Readers of this blog likely know that for the past several years, the National Patient Safety Foundation’s Lucian Leape Institute has partnered with EngagingPatients.org in presenting the John Q. Sherman Awards for Excellence in Patient Engagement. The purpose of the award is to recognize organizations and individuals who excel at patient engagement efforts and to spread their best practices widely throughout health care.
Experts have long recognized that patients and families have an important role to play when it comes to patient safety, yet many health care organizations still struggle with how best to achieve lasting and meaningful engagement with those they serve.
According to the Agency for Healthcare Research and Quality, efforts to engage patients fall into one of three areas:
- Having patients and family members identify adverse events during or after care
- Empowering patients to speak up and partner to ensure safe care
- Emphasizing patient involvement to help improve a culture of safety
Patient and family engagement is both a component and a byproduct of a strong culture of safety. By involving patients and families in care design, organizations can enhance the patient experience and reduce harm. As found in a 2013 paper, “patient experience is positively associated with clinical effectiveness and patient safety.” Moreover, when patients and families are empowered as true partners—in bedside rounding, in the ability to report errors or call rapid response teams—it signals to everyone that safety is paramount.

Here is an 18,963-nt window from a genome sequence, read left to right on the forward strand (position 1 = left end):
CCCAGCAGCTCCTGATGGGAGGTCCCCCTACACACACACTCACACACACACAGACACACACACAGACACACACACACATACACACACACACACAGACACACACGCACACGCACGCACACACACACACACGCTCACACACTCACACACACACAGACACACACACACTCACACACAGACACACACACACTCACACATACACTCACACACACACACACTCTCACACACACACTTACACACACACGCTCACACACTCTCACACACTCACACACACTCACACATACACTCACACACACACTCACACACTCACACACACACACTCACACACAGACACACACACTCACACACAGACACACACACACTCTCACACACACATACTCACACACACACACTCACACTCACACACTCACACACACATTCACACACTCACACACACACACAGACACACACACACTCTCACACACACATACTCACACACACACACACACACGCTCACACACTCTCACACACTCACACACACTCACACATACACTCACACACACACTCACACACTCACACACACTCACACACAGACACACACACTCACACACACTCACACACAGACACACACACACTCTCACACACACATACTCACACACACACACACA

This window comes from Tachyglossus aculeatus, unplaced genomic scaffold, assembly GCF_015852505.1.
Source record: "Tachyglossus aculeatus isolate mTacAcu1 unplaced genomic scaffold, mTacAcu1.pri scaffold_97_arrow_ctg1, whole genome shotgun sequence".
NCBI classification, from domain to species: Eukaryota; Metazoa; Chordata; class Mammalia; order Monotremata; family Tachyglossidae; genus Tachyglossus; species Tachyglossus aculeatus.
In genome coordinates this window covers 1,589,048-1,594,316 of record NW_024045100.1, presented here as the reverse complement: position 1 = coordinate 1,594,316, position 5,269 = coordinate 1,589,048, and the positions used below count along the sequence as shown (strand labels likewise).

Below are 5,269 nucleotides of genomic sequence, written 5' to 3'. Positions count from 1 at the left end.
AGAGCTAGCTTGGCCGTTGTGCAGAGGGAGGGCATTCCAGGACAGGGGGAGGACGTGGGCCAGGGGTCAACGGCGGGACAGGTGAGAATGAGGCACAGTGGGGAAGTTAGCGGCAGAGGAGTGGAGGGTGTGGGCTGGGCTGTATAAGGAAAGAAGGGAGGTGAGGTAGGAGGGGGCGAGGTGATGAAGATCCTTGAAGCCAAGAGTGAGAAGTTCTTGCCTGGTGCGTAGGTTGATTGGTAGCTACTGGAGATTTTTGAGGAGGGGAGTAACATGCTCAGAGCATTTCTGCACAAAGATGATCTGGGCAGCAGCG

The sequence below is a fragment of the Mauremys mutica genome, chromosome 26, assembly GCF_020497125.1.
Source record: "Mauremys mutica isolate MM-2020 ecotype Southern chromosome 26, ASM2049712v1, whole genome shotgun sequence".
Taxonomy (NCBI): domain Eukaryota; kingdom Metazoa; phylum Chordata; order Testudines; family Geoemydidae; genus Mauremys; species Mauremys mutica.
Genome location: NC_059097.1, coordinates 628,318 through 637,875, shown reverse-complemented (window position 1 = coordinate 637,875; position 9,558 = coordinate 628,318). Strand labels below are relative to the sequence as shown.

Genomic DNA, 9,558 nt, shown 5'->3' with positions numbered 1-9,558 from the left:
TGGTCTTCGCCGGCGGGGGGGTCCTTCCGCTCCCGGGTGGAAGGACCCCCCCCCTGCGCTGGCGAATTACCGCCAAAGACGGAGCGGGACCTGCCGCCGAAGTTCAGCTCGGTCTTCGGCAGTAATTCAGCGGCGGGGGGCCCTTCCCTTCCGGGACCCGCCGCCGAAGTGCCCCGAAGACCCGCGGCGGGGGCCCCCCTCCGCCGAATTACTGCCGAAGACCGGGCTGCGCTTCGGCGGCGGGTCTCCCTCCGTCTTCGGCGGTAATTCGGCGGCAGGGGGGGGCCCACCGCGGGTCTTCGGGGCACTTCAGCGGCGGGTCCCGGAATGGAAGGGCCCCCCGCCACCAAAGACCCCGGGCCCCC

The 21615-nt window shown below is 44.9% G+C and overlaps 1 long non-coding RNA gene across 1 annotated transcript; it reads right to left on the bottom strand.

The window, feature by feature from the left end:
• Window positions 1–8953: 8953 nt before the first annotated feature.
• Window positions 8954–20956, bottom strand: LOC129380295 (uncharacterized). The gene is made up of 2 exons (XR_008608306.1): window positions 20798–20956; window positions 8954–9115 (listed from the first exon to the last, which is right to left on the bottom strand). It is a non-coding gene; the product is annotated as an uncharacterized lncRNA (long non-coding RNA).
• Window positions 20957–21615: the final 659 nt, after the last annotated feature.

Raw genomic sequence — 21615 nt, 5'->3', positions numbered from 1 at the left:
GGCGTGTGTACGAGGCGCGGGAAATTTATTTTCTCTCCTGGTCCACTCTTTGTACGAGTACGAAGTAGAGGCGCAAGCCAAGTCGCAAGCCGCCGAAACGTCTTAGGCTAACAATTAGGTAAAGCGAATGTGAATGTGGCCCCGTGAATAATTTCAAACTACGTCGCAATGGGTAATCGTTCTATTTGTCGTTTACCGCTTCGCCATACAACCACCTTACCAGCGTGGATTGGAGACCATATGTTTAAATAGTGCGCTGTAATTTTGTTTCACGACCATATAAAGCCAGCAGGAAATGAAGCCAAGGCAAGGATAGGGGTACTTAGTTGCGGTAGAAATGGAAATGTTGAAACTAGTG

Strategies for Enhancement
Clinicians can enhance patient engagement by using shared decision making strategies, considering health literacy limitations of their patients, and taking a patient-centric approach to care. Individual units led by strong managers can also institute tactics to help patients and families become involved in their care. But without strong leadership driving a robust culture of safety, it is difficult for organizations to achieve lasting and meaningful patient engagement throughout the system.
A recent NPSF report, Free from Harm: Accelerating Patient Safety Improvement Fifteen Years after To Err Is Human, makes eight recommendations for improving patient safety, including partnering with patients and families. The report notes that “At its core, patient engagement is about the free flow of information to and from the patient.” It notes in particular that strong, committed leadership and a culture of safety really are the foundation for achieving all of our safety goals, including stronger patient engagement.
These are not easy issues to tackle. Next month, at the NPSF Lucian Leape Institute 9th annual Forum & Keynote Dinner in Boston, we’ll take steps to address them in a collaborative setting of learning. We are looking forward to enlightening discussions particularly focused on driving a culture of safety and all are welcome.
Editor’s Note: The 9th Annual NPSF Lucian Leape Institute Forum & Keynote dinner will feature noted patient safety expert Prof. Charles Vincent and Pamela Cipriano, PhD, RN, president of the American Nurses Association. For details, visit http://bit.ly/NPSFLLI9.